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Building a PC case is a project that many enthusiasts think about, but never embark on. It can be a daunting task. Laying out a case so it is easy to use and provides sufficient cooling is more difficult than it looks. There is also the question of materials. Most cases are made out of metal, and metal-working is out of the arena of those who do not own or have access to a well equipped workshop. Metal itself is also expensive and good-quality raw materials can be difficult to acquire if you are not already familiar with where to buy them.
Making a case out of wood resolves these issues. It can be worked with just a saw and a drill, it is cheap, and it is easy to acquire. Wood also provides a case with a unique look and is particularly appropriate for a home theater PC. This brief guide covers the basics of how to build a case using wood.
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Designing the Case
Imitation is the highest form of flattery. While it is fully possible to design a case using an exotic plan built with a 3D rendering tool or even CAD program, this is a basic guide. For people building their first case it is advisable to find a case that you like and then copy what is attractive. Take note of where the PSU mounted, where the drive bays are located, and where the fans are placed. If you don't mind spending the extra dough its even possible to buy a case, partially disassemble it, and use portions of it in the design of the case being built. Is it cheating? Kind of. But it is difficult to build a hard drive mount that is better than what Antec and Coolermaster have already come up with.
Once you've designed a basic layout its time to start measuring so it can be fine-tuned into a workable plan. Open the PC's current case and measure the size of all components inside. This includes length, depth and height. Remember to add about a quarter of an inch to the height of anything mounted to the motherboard because the motherboard is in fact suspended a quarter of an inch in the air by the motherboard spacers. Also remember that hard drives and optical drives must be mounted to something besides the walls of the case, and so the space of their enclosures, be they custom ones or ones ripped from another case, must be compensated for.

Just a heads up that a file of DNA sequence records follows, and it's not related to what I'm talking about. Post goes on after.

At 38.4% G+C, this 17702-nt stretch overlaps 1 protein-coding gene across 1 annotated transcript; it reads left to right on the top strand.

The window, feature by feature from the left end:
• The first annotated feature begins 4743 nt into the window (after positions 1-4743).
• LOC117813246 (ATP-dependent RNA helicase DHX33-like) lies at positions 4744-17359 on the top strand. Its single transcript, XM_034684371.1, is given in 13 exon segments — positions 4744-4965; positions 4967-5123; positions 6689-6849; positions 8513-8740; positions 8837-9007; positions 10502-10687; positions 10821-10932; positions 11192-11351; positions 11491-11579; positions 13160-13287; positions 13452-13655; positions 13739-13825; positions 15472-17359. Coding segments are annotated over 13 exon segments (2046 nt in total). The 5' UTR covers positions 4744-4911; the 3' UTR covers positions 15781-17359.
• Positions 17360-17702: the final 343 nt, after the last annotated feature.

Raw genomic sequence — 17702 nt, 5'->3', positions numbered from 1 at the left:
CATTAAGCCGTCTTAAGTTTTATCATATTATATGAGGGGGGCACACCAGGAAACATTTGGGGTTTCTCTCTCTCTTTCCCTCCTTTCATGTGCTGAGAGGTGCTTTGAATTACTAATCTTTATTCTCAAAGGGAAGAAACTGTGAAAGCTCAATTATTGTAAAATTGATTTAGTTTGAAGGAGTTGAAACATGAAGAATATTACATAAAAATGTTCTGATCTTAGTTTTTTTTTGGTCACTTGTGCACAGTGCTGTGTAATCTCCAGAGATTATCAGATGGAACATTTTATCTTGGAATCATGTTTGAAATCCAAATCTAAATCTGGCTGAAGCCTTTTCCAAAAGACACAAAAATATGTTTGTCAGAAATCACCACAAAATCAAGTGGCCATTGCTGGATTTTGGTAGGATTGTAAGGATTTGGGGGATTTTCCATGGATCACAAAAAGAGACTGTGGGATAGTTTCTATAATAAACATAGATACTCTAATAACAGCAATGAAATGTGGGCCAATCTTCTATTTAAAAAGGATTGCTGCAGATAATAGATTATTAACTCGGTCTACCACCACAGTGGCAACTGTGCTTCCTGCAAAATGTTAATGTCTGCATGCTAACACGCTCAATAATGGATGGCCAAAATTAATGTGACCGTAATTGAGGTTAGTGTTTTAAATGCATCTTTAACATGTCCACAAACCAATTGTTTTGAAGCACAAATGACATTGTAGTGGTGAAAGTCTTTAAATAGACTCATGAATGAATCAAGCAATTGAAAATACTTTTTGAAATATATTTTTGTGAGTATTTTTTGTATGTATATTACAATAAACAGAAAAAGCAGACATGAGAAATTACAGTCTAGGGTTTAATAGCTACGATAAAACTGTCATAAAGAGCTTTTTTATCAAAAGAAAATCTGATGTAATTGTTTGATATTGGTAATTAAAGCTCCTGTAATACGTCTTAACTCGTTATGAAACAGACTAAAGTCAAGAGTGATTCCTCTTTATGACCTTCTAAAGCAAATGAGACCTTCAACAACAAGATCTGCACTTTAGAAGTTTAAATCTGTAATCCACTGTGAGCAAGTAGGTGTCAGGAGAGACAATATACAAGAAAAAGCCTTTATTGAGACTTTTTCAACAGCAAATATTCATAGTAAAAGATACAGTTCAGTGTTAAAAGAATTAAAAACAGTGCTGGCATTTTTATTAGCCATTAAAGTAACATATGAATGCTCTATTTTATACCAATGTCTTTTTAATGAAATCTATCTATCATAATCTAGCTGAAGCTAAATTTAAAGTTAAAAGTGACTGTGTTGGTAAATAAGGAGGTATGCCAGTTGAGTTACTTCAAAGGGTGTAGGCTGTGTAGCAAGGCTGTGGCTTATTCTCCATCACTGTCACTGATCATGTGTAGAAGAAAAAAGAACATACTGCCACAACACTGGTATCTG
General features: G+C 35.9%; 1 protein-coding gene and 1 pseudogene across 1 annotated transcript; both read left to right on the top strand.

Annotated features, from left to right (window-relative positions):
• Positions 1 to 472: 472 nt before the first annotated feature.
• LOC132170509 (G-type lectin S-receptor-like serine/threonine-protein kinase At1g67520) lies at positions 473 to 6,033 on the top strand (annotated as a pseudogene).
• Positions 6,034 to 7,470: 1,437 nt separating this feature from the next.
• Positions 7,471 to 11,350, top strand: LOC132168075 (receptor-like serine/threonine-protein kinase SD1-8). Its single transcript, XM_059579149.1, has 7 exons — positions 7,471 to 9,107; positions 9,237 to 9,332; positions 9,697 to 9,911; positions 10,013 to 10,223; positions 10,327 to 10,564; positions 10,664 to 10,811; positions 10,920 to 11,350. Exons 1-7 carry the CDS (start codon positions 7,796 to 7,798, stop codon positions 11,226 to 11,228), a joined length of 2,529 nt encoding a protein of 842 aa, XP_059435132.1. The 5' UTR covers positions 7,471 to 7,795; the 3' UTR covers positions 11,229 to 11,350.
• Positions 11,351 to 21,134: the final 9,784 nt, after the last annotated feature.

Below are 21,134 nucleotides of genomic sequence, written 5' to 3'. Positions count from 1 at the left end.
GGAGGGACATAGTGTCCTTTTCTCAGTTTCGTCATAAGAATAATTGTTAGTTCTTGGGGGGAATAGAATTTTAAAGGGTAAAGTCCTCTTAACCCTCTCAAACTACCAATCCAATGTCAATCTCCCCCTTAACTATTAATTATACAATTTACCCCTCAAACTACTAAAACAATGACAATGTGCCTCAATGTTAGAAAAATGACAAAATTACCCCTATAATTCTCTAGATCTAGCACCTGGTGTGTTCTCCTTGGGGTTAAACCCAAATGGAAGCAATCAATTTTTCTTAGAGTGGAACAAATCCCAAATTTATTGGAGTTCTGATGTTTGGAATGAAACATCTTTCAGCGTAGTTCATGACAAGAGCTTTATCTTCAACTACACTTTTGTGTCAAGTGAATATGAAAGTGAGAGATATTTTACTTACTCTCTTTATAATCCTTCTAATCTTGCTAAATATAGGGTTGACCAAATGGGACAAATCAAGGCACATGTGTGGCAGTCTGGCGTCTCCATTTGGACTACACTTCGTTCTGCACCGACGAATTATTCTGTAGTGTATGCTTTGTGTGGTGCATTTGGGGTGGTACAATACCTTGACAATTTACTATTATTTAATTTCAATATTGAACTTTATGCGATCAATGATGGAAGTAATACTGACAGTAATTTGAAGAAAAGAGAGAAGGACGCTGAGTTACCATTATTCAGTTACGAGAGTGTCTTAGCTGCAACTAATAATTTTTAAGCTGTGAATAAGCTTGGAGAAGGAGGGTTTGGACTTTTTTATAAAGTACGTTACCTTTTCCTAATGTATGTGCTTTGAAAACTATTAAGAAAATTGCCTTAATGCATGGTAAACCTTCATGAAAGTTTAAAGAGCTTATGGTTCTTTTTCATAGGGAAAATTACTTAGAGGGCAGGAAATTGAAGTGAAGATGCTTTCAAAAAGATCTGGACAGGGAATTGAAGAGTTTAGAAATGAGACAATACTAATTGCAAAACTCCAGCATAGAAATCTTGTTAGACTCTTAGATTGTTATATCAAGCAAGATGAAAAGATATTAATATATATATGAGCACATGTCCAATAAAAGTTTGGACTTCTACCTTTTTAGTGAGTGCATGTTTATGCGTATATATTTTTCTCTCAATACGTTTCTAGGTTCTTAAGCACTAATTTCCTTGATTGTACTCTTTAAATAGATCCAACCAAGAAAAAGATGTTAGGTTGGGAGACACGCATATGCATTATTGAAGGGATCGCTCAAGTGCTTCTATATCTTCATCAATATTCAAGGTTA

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Getting Around the Problems of Wood
Heat can become a problem because a wood case is not going to transfer heat from the inside of the case to the outside in the same way as a metal case. It is not entirely inaccurate to think of a metal case as a kind of heatsink. The metal is thin and transfers heat well. Heat inside the case transfers easily into the room. Wood does not have this characteristic. Airflow is therefore critical. Make sure that there is an exhaust fan for both the GPU and CPU, and make sure that intake fans provide proper airflow over the hard drives.
Vibration can be an even trickier problem. Wood tends to resonate, which means that a vibration can cause very annoying sounds. Dealing with vibration requires that parts which vibrate be isolated from the case in some way. This includes the optical drives, hard drive, and all fans. One way is to rip out the internals of a case with good vibration isolating qualities and mount those components into the wooden case. A custom approach is to use rubber spacers in areas where components are being screwed into wood. Foam can be packed around fans. Rubber strips, like those used around windows to plug drafts, are also extremely handy. They can be placed around components. If you're very precise, you can glue them to a fan and then slip the fan into a precisely cut fan mount, mounting the fans without any screws at all. Be careful with the glue, however, as many types of glue react badly with rubber.